For the moment at least, with Stephen Duckett gone over the side, the acting CEO of Alberta Health Services is Dr. Chris Eagle.
Until yesterday, Eagle was the AHS Executive Vice-President of Quality and Service Improvement, with, according to his official on-line biography, responsibility for overseeing the operations of the larger academic hospitals, the central health service delivery zone, infection prevention and control, patient experience and ensuring quality and service improvement throughout the organization.
Also according to his short on-line bio, he held several senior posts with the old Calgary Health Region, including serving as President and Chief Operating Officer.
So Eagle would seem to meet the necessary criteria for a health agency CEO set out by University of Alberta nursing professor and health policy researcher Donna Wilson, who told the Globe and Mail that whoever runs the health board should have actually been in charge of a hospital at least, better yet a health board.
The acting position is expected to last three months, after which a permanent occupant needs to be found, the Globe reported, adding, "Dr. Eagle is free to seek that position."
Alas, while I am informed that Eagle is a very likeable and capable person, he is unlikely to want the heartache and responsibility of occupying that post in such difficult times. Perhaps he will reconsider when he thinks about the bottom line, but it seems at least possible that the AHS Board (what's left of it, anyway, after the Duckett loyalists get finished resigning) will need to look for a new AHS supremo.
Obviously, as we have seen in the past 24 hours, the government of Alberta enjoys a certain amount of influence with the AHS board -- enough, indeed, that it would be possible to argue, if one were so inclined, that in reality the government runs the board directly and we could save a few dollars on board members' fees and room rentals simply by recognizing that reality.
So what would be wrong, one wonders, with finding an AHS CEO a little more simpatico with the cautious and practical worldview of Health Minister Gene Zwozdesky? Indeed, as was suggested in this space back in the day when Duckett and Zwozdesky were said to have great minds that thought alike, why not Sheila Weatherill, former boss of the Capital Health Region, back when the CHR was a leading health care innovator lauded around the world for its effective programs?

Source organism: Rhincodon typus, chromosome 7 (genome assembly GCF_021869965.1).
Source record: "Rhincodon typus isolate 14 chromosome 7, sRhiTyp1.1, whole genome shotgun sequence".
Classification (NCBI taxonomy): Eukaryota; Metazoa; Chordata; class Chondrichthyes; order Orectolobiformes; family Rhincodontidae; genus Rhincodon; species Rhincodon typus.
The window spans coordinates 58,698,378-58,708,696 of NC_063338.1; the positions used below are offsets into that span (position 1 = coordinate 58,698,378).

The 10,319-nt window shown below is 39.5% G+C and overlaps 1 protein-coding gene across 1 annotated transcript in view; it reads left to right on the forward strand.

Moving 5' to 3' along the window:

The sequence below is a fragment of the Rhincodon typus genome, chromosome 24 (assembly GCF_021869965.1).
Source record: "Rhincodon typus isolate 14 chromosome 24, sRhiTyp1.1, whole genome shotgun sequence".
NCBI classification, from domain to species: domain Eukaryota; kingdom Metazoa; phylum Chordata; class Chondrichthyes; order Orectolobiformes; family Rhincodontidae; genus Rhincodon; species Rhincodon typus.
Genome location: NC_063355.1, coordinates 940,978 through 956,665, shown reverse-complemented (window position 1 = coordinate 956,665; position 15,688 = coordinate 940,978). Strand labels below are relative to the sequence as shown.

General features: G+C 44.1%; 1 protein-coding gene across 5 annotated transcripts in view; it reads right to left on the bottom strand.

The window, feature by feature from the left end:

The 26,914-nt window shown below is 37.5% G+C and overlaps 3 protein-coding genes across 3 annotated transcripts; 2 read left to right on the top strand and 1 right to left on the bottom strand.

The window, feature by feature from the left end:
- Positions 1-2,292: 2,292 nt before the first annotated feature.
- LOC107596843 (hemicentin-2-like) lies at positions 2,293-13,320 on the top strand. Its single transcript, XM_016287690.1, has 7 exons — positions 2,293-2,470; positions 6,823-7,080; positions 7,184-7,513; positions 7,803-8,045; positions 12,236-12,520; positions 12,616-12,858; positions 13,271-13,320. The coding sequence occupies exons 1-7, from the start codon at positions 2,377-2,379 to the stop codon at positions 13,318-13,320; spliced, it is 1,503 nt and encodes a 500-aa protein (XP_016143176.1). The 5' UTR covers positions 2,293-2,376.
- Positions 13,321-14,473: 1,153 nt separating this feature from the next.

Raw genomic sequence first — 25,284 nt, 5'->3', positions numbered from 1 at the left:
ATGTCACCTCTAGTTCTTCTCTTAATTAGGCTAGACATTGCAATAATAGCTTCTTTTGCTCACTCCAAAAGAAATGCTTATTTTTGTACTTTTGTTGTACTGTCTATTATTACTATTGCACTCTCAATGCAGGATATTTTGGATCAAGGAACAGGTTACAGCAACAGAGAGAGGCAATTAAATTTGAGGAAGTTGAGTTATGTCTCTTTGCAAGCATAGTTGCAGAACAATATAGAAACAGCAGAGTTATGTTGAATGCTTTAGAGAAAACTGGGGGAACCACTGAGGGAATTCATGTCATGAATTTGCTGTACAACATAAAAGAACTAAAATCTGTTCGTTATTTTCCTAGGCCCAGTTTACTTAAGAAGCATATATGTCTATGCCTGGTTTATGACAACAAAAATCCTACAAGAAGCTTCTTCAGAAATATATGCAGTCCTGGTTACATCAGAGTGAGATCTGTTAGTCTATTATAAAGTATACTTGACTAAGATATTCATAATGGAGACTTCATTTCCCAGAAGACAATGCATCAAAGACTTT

You know, that Sheila Weatherill, the "health care genius" Edmonton lost when Ron Liepert, then the minister of health, set about wreaking havoc on the health care system. The one who, according to the Edmonton Journal, "set out to turn the Edmonton health system into the Mayo Clinic of the north, a world centre of excellence in pediatrics, cardiology, neurology, women's health care and a variety of other fields."
You know, that was back before they were comparing Edmonton's emergency wards to comparable facilities in the Democratic People's Republic of North Korea.
Back in the fall of 2009, when Deputy Premier Doug Horner named the "incredible team" that would lead the province’s five new Alberta Innovates agencies, who should be on the board of AI's Technology Futures division but Weatherill. So, obviously, Weatherill still has her foot in the door and continues to enjoy the confidence of the people who are now calling shots in Stelmach's cabinet.
In that February 2010 post I wrote: "From a political standpoint, Zwozdesky would do well to make things look as much as possible like they used to, keeping the health system as quiet as possible for as long as possible to fulfill his mandate of making Stelmach re-electable once again." Well, I guess that goes double now!
Weatherill would seem perfect for that role but for one thing -- the controversial $1.5-million payout plus pension she was handed when she was skidded by Liepert in the summer of 2008 to grease the wheels for his dream of … well, whatever his dream was.
So, like, now that we're paying Duckett to go away, why not, eh? I mean, other than the fact she's not from Calgary…
This post also appears on David Climenhaga's blog, Alberta Diary.
Thank you for reading this story…
More people are reading rabble.ca than ever and unlike many news organizations, we have never put up a paywall – at rabble we’ve always believed in making our reporting and analysis free to all, while striving to make it sustainable as well. Media isn’t free to produce. rabble’s total budget is likely less than what big corporate media spend on photocopying (we kid you not!) and we do not have any major foundation, sponsor or angel investor. Our main supporters are people and organizations -- like you. This is why we need your help. You are what keep us sustainable.
rabble.ca has staked its existence on you. We live or die on community support -- your support! We get hundreds of thousands of visitors and we believe in them. We believe in you. We believe people will put in what they can for the greater good. We call that sustainable.
So what is the easy answer for us? Depend on a community of visitors who care passionately about media that amplifies the voices of people struggling for change and justice. It really is that simple. When the people who visit rabble care enough to contribute a bit then it works for everyone.
And so we’re asking you if you could make a donation, right now, to help us carry forward on our mission. Make a donation today.